Molasses Popcorn Ball
Travel Back To Yesteryear In Under 30 Minutes
I am old enough to remember growing up in a community where people gave out homemade treats on Halloween and parents used to actually let their children eat them. Back before parents were afraid of razer blades in candy apples and rat poison in homemade sweets, treats made with love and care and given to neighborhood kids were common place especially in rural America. Blame it on stranger danger or Geroldo Riviera style shock journalism, but the homemade treats given out on Halloween feel as distant now as adult Halloween parties that did not feature "sexy" costumes. Perhaps it is a false sense of nostalgia, but those homemade treats represented a sense of community that seems to be missing in modern America.
The one fall/ Halloween treat that I remember being made in my home was the Molasses Popcorn ball. It was a treat crafted by my father and was ome that was made for him, when he was a boy, by his mother. Thinking back to childhood memories, molding still hot and sticky candy coated popcorn, the scent of molasses heavy in the air, is one of my earliest kitchen memories. As a parent, it is a little scary to think of an 8 year old handling the liquid magma that is candied molasses, but since I still have finger prints, it does not seem that it caused much lasting damage. As an adult home cook, I can admit that candy making is still a little scary, knowing how easy it can be to burn sugar and the burns molten sugar an leave. However, Molasses Popcorn Balls are a lot easier to make than they may at first seem and can be made in less that have half an hour with a simple family recipe that I am told is very similar to, if not the same as, the one made in the 40s and 50s by my grandmother.
1/2 cup of popcorn kernels
1 Tbsp Butter
2 cups sugar
1 1/2 cups water
1/2 cup molasses
1 tsp vinegar
1 tsp vanilla
1/3 tsp salt
1. After gathering all ingredients, my father would pop the popcorn in an air popper without salting or buttering (any oil used to pop the corn could potentially effect candy sticking to the popcorn). He would always transfer the popcorn from the bowl it popped into into another larger bowl by hand to help make sure that no un-popped kernels would end up in the finished balls, saving on dentist bills and hurt jaws.
2. In a large pot, offering a lot of surface area on the stove's burner, the water, sugar, Malasses, and butter were brought to a boil over medium heat, with the heat reduced as the syrup would start to bubble, stirring to make sure the reducing syrup would not burn on the bottom of the pot.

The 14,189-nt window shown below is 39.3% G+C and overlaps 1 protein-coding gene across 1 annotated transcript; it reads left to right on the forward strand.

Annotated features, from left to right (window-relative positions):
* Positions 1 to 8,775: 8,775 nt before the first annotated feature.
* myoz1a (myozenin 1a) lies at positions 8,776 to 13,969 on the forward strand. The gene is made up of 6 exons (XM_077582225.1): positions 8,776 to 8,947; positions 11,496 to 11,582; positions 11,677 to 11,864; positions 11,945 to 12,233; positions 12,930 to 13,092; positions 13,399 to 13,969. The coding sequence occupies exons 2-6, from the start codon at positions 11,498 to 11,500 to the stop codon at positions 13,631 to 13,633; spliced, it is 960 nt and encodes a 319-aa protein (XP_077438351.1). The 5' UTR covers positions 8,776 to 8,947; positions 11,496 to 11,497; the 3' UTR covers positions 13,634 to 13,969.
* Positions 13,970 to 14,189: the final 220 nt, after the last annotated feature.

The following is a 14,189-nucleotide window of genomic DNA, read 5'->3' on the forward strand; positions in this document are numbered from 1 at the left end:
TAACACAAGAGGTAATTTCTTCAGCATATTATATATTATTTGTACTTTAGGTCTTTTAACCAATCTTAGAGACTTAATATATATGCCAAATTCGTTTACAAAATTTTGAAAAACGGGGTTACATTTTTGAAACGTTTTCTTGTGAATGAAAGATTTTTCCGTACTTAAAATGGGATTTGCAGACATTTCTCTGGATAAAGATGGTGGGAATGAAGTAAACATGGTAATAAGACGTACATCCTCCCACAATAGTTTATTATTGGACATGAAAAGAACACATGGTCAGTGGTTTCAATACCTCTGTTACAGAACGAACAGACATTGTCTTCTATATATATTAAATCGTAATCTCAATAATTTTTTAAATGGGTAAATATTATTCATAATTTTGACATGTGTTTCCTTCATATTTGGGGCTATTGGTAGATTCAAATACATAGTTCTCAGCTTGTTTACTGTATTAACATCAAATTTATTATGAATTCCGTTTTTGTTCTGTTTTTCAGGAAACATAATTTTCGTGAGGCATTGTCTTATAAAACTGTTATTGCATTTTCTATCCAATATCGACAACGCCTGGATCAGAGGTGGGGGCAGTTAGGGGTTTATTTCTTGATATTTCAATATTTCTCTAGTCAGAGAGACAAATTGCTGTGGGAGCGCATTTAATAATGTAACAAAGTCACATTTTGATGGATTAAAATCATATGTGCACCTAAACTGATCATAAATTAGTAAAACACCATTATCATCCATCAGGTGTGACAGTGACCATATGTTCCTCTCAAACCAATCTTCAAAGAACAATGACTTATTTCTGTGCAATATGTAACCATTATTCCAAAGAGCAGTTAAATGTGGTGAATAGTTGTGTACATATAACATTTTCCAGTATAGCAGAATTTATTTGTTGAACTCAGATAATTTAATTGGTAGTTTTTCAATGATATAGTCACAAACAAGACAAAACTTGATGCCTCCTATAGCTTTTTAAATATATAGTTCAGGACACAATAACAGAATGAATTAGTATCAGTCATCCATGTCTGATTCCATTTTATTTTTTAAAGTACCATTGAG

3. Though some recipes call for checking temperature and specifically looking for a 260 degree Fahrenheit temperature, my father use to watch the texture of the bubbling syrup as it become molten candy and would use a cup of cold water to test the stage of the candy, looking for what is typically called hard-ball stage. Less intimidating than it may sound, using a spoon to drop a small amount of the bubbling candy into a cold cup of water, starting at about 7 minutes after the mixture first starts bubbling, he'd look for a ball to form as the drops hit the water. When the candy was ready, the drops could be pulled from the water after a few seconds and would not be easy to pretty firm when squeezing between 2 fingers.
4. Once the candy was at hard ball stage, the vinegar, vanilla, and salt we added to the mixture and stirred and removed from heat. It was then immediately poured over the popcorn.
5. While the candy was still 260 degrees, it was carefully stirred into the popcorn to ensure an even coat, while not destroying the popcorn. The coated popcorn was set aside for a few minutes to cool, with attention paid to make sure hands did not immediately go into the lava coated popcorn.
As a child, and still today, perfectly timing how long to wait to form the balls seemed and seems the trickiest part of the process. Ambient air temperature and humidity in the air can both play a factor, but ultimate the popcorn balls need to be formed when the mixture is still hotter can comfortable bathwater but cool enough to blister the hands.
6. Using hands that were immaculately clean and coated with butter, my dad would quickly form balls a little larger than baseballs, but smaller than softballs and place them on a sheet of wax paper to cool and harden.
7. They it was a lot of fun to eat the balls while still a little warm and sticky, the intention was always to let the calls cool and they were individually wrapped, so they would not stick together, and were typically all eaten the same day, of not the day after they were made.
Though I have eaten my share of store bought candies, and buy many bags each year, part of me wishes I could spend the night before Halloween making the same type of treats that were made my by grandmother in the 1940s. Then, give them out to kids who may not recognize what they are, but would ultimately be surprised by the balanced sweetness of home made a confection made with care.